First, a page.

4. Katy at In Hannah's Honor

Do I lose my award if I only give the Beautiful Blogger Award to 4 special women?

Angel Wings


A precious angel slipped away, no one heard a cry.
No time for Daddy and Mommy
to sing me lullabies.

My time with you was much too short. I had to leave too soon,
but love had joined us as I grew
inside my Mommy’s womb.

It wove its way within our hearts,
In all our hopes and dreams,
Until the very purest love
became my tiny wings.

Although I could not stay with you,
I knew right from the start,
That once you felt your angel's love,
you'd keep me in your hearts.

I'm just a little angel,
but my time was not in vain.
As the dark clouds that surround you, give way unto the sun,

My precious parents you will see that any heart will sing,
If only for a moment it is brushed by angel wings.
— author unknown

Wednesday, March 31, 2010


When I pulled into the driveway this morning I noticed just any flowers either ~ my favorite spring flowers ~ daffodils. But what was so amazing about these flowers is that they are the first flowers to bloom this year ~ not only are they the first flowers to bloom, but they are the flowers that are planted where my sweet Emelia is buried ~ no other flowers in the rest of my flowerbed even have buds on them ~ yet these little daffodils are blooming away and more will open soon. It was a bittersweet moment for me ~ especially when the first thing I saw on facebook was a link to this poem

Tuesday, March 30, 2010

What we wish you knew about pregnancy loss:

I absolutely LOVE this....I wish I would've found it sooner....I would've made copies and just handed it to people ~ Perhaps given two copies to the "extra helpful" people.

What we wish you knew about pregnancy loss:

A letter from women to their friends and family
by Elizabeth Soutter Schwarzer
I assert no copyright for the material. Please use it as you see fit to help women who have endured this terrible grief. Thank you.

Date: Sat, 23 Mar 2002

When women experience the loss of a child, one of the first things they discover they have in common is a list of things they wish no one had ever said to them. The lists tend to be remarkably similar. The comments are rarely malicious - just misguided attempts to soothe.

This list was compiled as a way of helping other people understand pregnancy loss. While generated by mothers for mothers, it may also apply similarly to the fathers who have endured this loss.
When trying to help a woman who has lost a baby, the best rule of thumb is a matter of manners: don't offer your personal opinion of her life, her choices, her prospects for children. No woman is looking to poll her acquaintances for their opinions on why it happened or how she should cope.

-Don't say, "It's God's Will." Even if we are members of the same congregation, unless you are a cleric and I am seeking your spiritual counseling, please don't presume to tell me what God wants for me. Besides, many terrible things are God's Will, that doesn't make them less terrible.

-Don't say, "It was for the best - there was probably something wrong with your baby." The fact that something was wrong with the baby is what is making me so sad. My poor baby never had a chance. Please don't try to comfort me by pointing that out.

-Don't say, "You can always have another one." This baby was never disposable. If had been given the choice between loosing this child or stabbing my eye out with a fork, I would have said, "Where's the fork?" I would have died for this baby, just as you would die for your children.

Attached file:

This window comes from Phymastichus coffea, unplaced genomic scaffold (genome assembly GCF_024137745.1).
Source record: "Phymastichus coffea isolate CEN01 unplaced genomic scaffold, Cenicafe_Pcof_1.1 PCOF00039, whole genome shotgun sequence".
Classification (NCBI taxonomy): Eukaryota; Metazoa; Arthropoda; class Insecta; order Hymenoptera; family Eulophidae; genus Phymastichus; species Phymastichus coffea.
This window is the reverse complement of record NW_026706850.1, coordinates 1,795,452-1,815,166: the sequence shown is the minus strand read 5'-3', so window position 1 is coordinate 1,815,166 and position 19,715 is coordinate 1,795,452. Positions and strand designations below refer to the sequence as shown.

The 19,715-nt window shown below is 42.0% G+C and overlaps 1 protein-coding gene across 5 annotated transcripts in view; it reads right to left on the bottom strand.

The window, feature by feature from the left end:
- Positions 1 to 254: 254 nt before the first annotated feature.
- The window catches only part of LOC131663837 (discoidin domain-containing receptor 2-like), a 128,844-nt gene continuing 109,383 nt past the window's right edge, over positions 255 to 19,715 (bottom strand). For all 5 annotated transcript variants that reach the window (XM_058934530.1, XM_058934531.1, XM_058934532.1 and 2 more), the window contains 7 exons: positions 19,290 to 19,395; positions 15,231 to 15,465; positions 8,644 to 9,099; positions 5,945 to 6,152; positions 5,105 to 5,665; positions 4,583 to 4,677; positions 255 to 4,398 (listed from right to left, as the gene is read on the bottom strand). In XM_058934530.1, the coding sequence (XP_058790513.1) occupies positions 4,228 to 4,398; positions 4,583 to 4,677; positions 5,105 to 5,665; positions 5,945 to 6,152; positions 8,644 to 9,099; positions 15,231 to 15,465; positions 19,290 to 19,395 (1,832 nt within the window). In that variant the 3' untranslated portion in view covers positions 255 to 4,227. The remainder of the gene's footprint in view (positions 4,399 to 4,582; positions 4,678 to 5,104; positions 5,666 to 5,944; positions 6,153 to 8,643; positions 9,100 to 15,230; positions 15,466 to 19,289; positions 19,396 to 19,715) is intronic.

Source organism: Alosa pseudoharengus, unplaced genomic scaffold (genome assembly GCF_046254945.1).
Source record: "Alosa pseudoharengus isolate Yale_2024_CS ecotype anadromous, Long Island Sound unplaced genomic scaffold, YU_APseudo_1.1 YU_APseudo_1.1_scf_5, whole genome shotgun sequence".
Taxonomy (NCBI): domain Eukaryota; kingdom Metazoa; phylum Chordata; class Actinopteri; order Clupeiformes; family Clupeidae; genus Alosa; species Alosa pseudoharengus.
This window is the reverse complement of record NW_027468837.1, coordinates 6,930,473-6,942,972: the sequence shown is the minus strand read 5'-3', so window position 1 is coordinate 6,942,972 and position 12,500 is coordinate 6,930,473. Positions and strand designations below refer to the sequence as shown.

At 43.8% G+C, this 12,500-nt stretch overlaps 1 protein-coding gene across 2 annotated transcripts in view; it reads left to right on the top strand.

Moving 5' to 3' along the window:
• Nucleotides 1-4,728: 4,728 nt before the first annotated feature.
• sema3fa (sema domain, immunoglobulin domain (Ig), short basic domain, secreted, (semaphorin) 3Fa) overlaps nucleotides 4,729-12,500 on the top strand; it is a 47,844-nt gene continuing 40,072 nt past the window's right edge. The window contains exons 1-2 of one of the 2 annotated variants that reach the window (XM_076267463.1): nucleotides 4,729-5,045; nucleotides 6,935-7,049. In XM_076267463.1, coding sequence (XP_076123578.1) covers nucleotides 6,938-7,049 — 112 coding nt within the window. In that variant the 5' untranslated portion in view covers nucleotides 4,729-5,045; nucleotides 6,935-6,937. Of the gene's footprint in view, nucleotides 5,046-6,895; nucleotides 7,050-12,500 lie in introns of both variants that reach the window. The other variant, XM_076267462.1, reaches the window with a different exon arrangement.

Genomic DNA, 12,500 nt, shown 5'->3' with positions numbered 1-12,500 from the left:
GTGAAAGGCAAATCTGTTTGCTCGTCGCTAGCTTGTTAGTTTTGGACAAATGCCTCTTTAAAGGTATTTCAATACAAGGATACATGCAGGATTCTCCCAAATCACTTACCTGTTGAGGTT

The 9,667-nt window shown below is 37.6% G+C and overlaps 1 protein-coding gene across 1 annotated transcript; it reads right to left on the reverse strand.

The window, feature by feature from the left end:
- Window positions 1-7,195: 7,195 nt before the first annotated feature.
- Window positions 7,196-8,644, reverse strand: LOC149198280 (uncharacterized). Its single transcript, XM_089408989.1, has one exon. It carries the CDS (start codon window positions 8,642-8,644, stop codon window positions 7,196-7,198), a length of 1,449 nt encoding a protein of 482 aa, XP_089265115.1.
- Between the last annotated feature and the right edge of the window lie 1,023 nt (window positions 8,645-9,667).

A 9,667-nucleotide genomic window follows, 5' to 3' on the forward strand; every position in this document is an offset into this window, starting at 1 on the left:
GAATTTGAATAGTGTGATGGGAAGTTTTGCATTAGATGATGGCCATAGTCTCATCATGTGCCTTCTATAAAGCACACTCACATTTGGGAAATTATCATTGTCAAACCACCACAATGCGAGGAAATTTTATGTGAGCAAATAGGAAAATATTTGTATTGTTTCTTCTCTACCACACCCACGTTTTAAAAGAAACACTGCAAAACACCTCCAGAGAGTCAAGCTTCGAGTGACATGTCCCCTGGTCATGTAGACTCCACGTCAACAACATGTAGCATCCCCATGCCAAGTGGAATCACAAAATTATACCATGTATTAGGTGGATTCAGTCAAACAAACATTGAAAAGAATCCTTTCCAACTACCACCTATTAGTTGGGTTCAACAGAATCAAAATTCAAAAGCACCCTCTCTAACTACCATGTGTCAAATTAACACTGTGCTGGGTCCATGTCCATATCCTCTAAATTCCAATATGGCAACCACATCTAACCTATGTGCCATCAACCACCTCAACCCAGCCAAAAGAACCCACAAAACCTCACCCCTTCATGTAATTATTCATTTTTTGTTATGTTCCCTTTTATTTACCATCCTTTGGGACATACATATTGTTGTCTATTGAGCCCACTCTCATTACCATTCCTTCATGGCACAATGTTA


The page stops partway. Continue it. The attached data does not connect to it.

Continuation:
-Don't say, "Be grateful for the children you have." If your mother died in a terrible wreck and you grieved, would that make you less grateful to have your father? (YES YES YES! This drives me up a wall! How is it that my sorrow makes me UNgrateful? I have yet to figure this people make this WILD jump that my soul shattering sorrow = UNgratefulness.....sigh...if there is ANYone who is thankful and grateful for what she has, it is the mother who just lost part of her future.)

-Don't say, "Thank God you lost the baby before you really loved it." I loved my son or daughter. Whether I lost the baby after two weeks of pregnancy or just after birth, I loved him or her.

-Don't say, "Isn't it time you got over this and moved on?" It's not something I enjoy, being grief-stricken. I wish it had never happened. But it did and it's a part of me forever. The grief will ease on its own timeline, not mine - or yours.

-Don't say, "Now you have an angel watching over you." I didn't want her to be my angel. I wanted her to bury me in my old age.

-Don't say, "I understand how you feel." Unless you've lost a child, you really don't understand how I feel. And even if you have lost a child, everyone experiences grief differently.

-Don't tell me horror stories of your neighbor or cousin or mother who had it worse. The last thing I need to hear right now is that it is possible to have this happen six times, or that I could carry until two days before my due-date and labor 20 hours for a dead baby. These stories frighten and horrify me and leave me up at night weeping in despair. Even if they have a happy ending, do not share these stories with me.

-Don't pretend it didn't happen and don't change the subject when I bring it up. If I say, "Before the baby died..." or "when I was pregnant..." don't get scared. If I'm talking about it, it means I want to. Let me. Pretending it didn't happen will only make me feel utterly alone.

- Don't say, "It's not your fault." It may not have been my fault, but it was my responsibility and I failed. The fact that I never stood a chance of succeeding only makes me feel worse. This tiny little being depended upon me to bring him safely into the world and I couldn't do it. I was supposed to care for him for a lifetime, but I couldn't even give him a childhood. I am so angry at my body you just can't imagine.